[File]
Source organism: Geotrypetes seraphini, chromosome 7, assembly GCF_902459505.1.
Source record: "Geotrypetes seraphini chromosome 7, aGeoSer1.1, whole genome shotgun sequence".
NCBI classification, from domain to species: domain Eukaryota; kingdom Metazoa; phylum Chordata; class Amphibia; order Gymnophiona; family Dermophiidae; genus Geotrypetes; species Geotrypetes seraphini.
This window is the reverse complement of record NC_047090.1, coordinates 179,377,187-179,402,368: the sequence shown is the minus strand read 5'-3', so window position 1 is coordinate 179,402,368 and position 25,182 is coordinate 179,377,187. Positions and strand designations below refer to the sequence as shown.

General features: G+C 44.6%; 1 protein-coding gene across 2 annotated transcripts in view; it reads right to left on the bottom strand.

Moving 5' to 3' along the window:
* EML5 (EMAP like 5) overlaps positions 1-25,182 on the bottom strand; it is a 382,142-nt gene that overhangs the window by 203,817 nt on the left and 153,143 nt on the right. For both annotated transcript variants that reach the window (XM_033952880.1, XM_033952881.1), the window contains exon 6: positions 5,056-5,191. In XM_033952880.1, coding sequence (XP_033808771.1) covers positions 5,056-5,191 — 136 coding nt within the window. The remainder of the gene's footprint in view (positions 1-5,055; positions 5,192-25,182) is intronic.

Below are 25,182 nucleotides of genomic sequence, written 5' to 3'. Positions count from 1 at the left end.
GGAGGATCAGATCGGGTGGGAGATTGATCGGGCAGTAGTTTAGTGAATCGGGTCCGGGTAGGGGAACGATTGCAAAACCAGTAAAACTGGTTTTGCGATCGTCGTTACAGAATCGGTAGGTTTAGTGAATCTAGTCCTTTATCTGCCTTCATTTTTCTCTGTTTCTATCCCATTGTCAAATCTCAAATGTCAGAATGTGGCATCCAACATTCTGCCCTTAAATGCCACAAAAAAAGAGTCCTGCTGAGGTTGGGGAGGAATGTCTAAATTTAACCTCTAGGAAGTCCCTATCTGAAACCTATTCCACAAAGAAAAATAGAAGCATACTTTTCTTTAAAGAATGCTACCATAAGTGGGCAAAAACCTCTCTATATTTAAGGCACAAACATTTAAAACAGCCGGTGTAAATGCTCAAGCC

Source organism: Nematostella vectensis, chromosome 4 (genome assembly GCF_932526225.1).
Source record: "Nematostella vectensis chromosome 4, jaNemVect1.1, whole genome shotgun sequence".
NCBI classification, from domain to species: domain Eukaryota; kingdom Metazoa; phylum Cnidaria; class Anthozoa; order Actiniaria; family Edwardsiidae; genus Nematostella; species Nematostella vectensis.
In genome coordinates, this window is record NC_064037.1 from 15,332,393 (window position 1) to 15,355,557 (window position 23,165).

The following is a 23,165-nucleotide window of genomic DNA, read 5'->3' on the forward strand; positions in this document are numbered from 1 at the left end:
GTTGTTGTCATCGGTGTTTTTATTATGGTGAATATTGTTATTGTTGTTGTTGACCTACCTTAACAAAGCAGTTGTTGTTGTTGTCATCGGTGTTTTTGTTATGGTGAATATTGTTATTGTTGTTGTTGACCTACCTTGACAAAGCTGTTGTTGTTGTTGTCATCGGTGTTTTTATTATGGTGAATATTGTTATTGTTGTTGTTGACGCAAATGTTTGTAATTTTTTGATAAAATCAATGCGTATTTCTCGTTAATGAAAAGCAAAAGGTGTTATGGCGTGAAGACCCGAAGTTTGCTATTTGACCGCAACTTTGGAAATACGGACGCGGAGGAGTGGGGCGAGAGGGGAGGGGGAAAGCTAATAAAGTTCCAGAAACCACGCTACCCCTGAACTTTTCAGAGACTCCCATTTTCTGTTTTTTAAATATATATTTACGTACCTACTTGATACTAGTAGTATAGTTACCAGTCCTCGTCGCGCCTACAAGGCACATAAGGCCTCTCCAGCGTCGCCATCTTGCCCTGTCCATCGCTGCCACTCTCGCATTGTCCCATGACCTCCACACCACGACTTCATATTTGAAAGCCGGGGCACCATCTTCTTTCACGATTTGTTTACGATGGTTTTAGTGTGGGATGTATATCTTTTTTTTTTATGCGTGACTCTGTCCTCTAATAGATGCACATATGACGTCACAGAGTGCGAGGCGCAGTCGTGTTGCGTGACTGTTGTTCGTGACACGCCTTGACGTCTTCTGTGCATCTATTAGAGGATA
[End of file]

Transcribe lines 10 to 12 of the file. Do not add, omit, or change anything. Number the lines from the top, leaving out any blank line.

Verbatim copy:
Source organism: Nematostella vectensis, chromosome 4 (genome assembly GCF_932526225.1).
Source record: "Nematostella vectensis chromosome 4, jaNemVect1.1, whole genome shotgun sequence".
NCBI classification, from domain to species: domain Eukaryota; kingdom Metazoa; phylum Cnidaria; class Anthozoa; order Actiniaria; family Edwardsiidae; genus Nematostella; species Nematostella vectensis.